DVD ArchivesFilm ArchivesFilm Website

Dark City

Review Written by: Joey Dante
Film Rating: A+

Directed by: Alex Proyas
Written by: Alex Proyas, Lem Dobbs and David S. Goyer
Produced by: Alex Proyas and Andrew Mason
Starring: Rufus Sewell, William Hurt, Kiefer Sutherland, Jennifer Connelly, Richard O'Brien, Ian Richardson, Bruce Spence
Studio: New Line Cinema

Dark City by Alex Proyas is a mature and intelligent science fiction masterpiece. In it's running time, it flawlessly executes the theme of fabricated reality, as well the ability to blend philosophizing with its narrative. Its plot is deep enough on its own, but beneath the surface brings out questions such as what truly makes a man? Are emotions dictated by our memories? Instead of stopping to make speeches, it lets its viewers analyze what they wish and not force its message. While watching Dark City, words like "mind blowing," "visually stunning" and "brilliant" flew from my mind onto my notepad.

John Murdoch awakens in his hotel room as naked as the day he was born (cryptic symbolism). He is lost and confused. After discovering that he has lost his memory, he embarks on a dangerous journey to find himself. While on the quest for the truth, he crosses paths with a strange doctor, who claims that John had been his patient for a long period of time. Later on, he encounters a woman claiming to be his wife, but John has no recollection of her. As his mission continues, he gathers up clues that lead to a place called shell beach. The only problem is nobody he meets can lead him to it. John's greatest obstacle, however, is a group of mysterious men who seem to want something from him. Through all this, John continues to untangle the twisted riddle of his identity. But in a city where reality is the ultimate illusion, discovering the truth could be fatal.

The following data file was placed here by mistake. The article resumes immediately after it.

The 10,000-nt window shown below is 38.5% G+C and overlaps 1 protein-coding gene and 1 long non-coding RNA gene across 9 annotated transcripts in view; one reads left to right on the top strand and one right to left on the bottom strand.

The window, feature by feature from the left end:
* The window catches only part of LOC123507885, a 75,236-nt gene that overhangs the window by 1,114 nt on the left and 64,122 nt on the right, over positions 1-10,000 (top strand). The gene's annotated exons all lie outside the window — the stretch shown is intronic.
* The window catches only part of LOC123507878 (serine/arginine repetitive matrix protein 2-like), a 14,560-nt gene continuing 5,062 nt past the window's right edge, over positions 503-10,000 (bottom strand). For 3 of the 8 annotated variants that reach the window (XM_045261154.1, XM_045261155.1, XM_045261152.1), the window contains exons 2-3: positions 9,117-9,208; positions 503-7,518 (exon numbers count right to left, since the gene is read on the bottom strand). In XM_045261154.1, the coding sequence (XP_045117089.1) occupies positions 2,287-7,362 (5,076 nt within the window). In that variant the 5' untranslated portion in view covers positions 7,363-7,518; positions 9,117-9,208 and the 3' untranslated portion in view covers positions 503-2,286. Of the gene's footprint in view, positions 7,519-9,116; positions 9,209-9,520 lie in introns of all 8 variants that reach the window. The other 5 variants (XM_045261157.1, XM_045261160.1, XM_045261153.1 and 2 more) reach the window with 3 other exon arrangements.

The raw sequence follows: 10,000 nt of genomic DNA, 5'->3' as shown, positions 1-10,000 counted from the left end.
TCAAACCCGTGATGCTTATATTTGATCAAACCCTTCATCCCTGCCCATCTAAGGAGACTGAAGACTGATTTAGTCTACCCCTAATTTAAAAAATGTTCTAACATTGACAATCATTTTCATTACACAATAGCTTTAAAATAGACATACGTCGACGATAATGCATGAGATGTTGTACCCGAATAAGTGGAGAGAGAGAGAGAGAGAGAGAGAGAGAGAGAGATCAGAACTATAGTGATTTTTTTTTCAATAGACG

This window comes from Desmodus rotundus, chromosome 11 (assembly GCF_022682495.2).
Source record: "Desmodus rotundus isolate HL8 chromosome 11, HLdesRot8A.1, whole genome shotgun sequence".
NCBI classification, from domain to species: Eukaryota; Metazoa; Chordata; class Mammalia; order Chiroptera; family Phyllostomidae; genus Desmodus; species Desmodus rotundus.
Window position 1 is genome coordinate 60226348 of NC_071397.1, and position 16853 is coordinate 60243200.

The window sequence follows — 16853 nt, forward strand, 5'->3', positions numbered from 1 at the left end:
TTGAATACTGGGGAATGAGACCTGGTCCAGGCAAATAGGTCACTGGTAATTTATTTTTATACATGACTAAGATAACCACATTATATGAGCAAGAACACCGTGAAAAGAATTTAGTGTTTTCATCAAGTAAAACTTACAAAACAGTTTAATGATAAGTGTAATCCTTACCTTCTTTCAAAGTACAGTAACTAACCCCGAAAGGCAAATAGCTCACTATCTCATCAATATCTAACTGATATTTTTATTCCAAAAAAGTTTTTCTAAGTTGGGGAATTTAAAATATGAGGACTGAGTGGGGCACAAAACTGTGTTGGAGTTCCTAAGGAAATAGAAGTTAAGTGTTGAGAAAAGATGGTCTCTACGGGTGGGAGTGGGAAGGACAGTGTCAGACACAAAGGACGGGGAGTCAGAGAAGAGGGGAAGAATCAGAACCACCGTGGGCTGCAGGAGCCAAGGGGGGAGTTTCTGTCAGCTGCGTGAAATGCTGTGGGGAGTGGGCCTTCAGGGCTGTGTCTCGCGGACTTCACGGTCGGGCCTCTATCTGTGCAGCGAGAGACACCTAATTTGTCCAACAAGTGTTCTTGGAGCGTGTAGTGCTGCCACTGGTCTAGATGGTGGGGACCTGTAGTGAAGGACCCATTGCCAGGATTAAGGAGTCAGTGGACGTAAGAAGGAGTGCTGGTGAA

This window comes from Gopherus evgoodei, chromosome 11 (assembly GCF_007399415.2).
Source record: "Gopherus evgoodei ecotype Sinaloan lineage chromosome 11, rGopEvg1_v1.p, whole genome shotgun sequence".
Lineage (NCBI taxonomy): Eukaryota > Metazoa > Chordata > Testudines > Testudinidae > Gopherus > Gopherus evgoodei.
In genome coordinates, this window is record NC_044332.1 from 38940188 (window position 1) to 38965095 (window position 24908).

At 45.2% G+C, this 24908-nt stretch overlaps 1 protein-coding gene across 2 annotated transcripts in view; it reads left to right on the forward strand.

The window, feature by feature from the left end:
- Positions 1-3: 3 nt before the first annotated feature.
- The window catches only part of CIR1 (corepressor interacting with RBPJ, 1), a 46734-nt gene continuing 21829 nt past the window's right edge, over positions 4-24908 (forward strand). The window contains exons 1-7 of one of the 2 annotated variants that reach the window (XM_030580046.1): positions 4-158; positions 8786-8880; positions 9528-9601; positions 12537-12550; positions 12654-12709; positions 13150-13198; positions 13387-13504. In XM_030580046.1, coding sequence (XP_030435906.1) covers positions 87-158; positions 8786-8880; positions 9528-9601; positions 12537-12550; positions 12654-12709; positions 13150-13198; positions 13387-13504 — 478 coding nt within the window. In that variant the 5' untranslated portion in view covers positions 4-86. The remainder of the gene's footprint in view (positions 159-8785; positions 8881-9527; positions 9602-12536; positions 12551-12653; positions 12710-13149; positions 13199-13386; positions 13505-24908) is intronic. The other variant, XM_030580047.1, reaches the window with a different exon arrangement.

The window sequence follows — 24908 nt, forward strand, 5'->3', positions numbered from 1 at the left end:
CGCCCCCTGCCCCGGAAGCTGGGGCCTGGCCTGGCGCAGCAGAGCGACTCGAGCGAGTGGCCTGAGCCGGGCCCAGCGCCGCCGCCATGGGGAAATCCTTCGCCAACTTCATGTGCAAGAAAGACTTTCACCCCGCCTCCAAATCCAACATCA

Consisting of cuts every two seconds on average, Dark City keeps the viewer involved in its theme. Finally, a film so visually arresting and thought provoking, one could only hope to see more like it. If we do in fact live in a time where special effects dominate the science fiction genre, then Dark City is a film to nourish us. Not only is it masterful in its narrative, it is a triumph of set design, special effects, costume design, and art direction. Alex Proyas, the director of The Crow, wrote and directed the twisted cult classic that proposes many questions and leave the answers up to its viewers.

Rufus Sewell's performance is as fascinating as Proyas's mystical vision. In fact, all of the cast members deliver strong performances that guide the film to the very end. The genre blend is possibly the most fascinating aspect of the entire project, because it works on multiple levels. Not just a dark science fiction, but an involving film noir with a bleak mysterious undertone. Not only a mystery, but a provoking character study about a man discovering the power that lies within himself, as well as him being more than his memories.

It's upsetting to see childish nonsense like The Matrix receive such worldwide praise while underrated brilliance like this only holds a cult status, but at the same time, it's comforting that this film will never be considered overrated or over praised. Dark City is an obscure gem that sparkles when analyzed. Proyas' vision was brought to life and something truly special was left behind.

Kiefer Sutherland in the cult classic Dark City.
Home   # -C   D-F   G-I   J-L   M-O   P-R   S-U   V-Z

Logo designed by Adrian Ellison.  Website created by Estefan Ellison.
The Film Archives is hosted and designed by Design Doodles.
All reviews are the sole property of The Film Archives and its staff.